Armenia Genocide UMass Medical School MD candidate
Whenever I write about Armenia, I feel as though I am writing a letter to my mother and father. It is they who gave me life; it is they who gave me Armenian blood. It is they who have never seen Armenia with their own eyes; it is they who gave my sister and I the means to see Armenia and more. It is my mother who tied her Yankee roots with my father’s Armenian-ness; it is my mother who learned Armenian to “fit in”; it is my mother who drove me to Saturday Armenian school. It is my father who calls our puppy manchus emeen (“my boy”); it is my father who begins each phone conversation calling me hohkees emeen (“my soul”).
I am here – on the cusp of becoming a physician like my father, about to achieve my dream – because my great-grandparents were orphaned in 1915 during the Armenian Genocide. I am here because my great-grandfather, escaping the Genocide, found a passport and translated it from Arabic to Armenian. My family name was Gedigian – it is now Sadaniantz. There are five of us in this world.
I feel I have lost my “Armenian-hood” during my four years of medical school. My brain has been inundated with pharmacology and pathophysiology – and yet, I have only taken my baby steps into the role of Physician. But now, a month and a half away from graduation, I take pause to reconsider what else is important.
As many of you may know or may not know, there have been rising tensions among Armenia, Azerbaijan, and Turkey over the region of Nagorno-Karabakh, also known as the Republic of Artsakh. Every few years skirmishes break out between Azerbaijan (supported by Turkey) and Armenia. In 2020, the skirmish turned into a war. A “peace treaty” signed in November 2020 required Armenia to return lands gained in 1994 to Azerbaijan.
On April 12, 2021, Azerbaijan opened the “Military Trophies Park” in Baku. Displayed here are tanks, weapons, and helmets captured from Armenians and the Artsakh Defense Army. A sign, made of 2,000 Armenian license plates, declares, “Karabakh is Azerbaijan!” Wax figurines display Armenian soldiers dying, chained, and in anguish. The Azerbaijani president and the Azerbaijani populace stand proudly in front of these “trophies” for photo-ops.
Back in college, I took a course on Modern History, which, of course, addressed the Holocaust and Stalin’s Great Terror. In one of the readings, “Bloodlands” by Timothy D. Snyder, I was bombarded with numbers and maps and plans for three-hundred and seventy-seven pages. (This is not meant to discredit Dr. Snyder – I quite appreciated the book). But in his concluding chapter, entitled “Humanity,” Dr. Snyder notes, “Each of the living bore a name…each of the dead became a number.” I interpret this as: life has individuality and meaning; death has conformity and obscurity. He goes on, “To join in a large number after death is to be dissolved into a stream of anonymity.” I interpret this as: lives must be remembered. Lastly, he writes, “the moral danger, after all, is never that one might become a victim but that one might be a perpetrator or a bystander.” This needs no interpretation.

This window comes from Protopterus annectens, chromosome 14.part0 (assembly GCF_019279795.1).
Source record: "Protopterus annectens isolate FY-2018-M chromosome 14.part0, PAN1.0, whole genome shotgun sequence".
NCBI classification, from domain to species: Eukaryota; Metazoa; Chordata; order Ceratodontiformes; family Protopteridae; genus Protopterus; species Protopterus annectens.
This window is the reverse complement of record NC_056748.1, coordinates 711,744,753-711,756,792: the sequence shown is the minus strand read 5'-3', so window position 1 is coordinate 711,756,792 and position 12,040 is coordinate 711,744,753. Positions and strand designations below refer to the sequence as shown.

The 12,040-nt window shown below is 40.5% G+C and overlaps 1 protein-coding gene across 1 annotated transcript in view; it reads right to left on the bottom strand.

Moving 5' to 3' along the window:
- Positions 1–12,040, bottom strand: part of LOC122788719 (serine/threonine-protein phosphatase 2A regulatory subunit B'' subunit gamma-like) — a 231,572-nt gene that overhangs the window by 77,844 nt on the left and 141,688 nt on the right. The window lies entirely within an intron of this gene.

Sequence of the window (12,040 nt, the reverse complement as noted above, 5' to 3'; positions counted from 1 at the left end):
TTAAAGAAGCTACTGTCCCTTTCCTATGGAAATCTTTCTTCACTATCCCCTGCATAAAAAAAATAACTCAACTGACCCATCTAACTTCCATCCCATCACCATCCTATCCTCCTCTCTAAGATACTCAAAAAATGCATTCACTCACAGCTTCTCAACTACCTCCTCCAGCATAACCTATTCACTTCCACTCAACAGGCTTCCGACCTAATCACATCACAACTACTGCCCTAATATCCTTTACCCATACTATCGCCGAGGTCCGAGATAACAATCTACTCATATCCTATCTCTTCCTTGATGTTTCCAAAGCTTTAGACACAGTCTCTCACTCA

I am not asking you to become an expert on the Armenian Genocide or other atrocities. I do not write this letter to shame those who do not know. I hear my neighbors, patients, and people in the grocery store exhausted from the chaos of this past year. There is only so much horror our minds can handle.
I ask you – on April 24th, or in May, or from time to time – to pause for fifteen minutes and ask yourself one thing: “how can I be kinder?” (Do not guilt yourself, it gets us nowhere – though I am guilty of this too). How can I be more generous and more thoughtful? How can I be softer in a world that wants me to be hardened? I will ask this of myself, too.
And, if you find yourself in the presence of an Armenian (look for the ‘ian’ at the end of their last name), tell them parev eench bes es (“Hello, how are you?”). When they respond in Armenian, the jig is up. Ask them how their family came to America. Ask them about their favorite Armenian food. See if they will make the food for you. Ask them about their favorite song. If their favorite song is “Hey Jan Ghapama,” just know that it is a love song to an Armenian stuffed pumpkin dish.
As for myself, I will remain vigilant as I enter my intern year of residency. I will see my patients as “fellow creature[s] in pain,” not numbers. I will be present, patient, and grateful in my profession. I will hug and kiss my mother and father and make sure that they feel my love. I will kiss our puppy on the nose and accept his slobbering licks. And, every few months I will take pause, and remember to be softer in a world that wants me hardened.
Katherine Sadaniantz is student and MD candidate at the University of Massachusetts Medical School.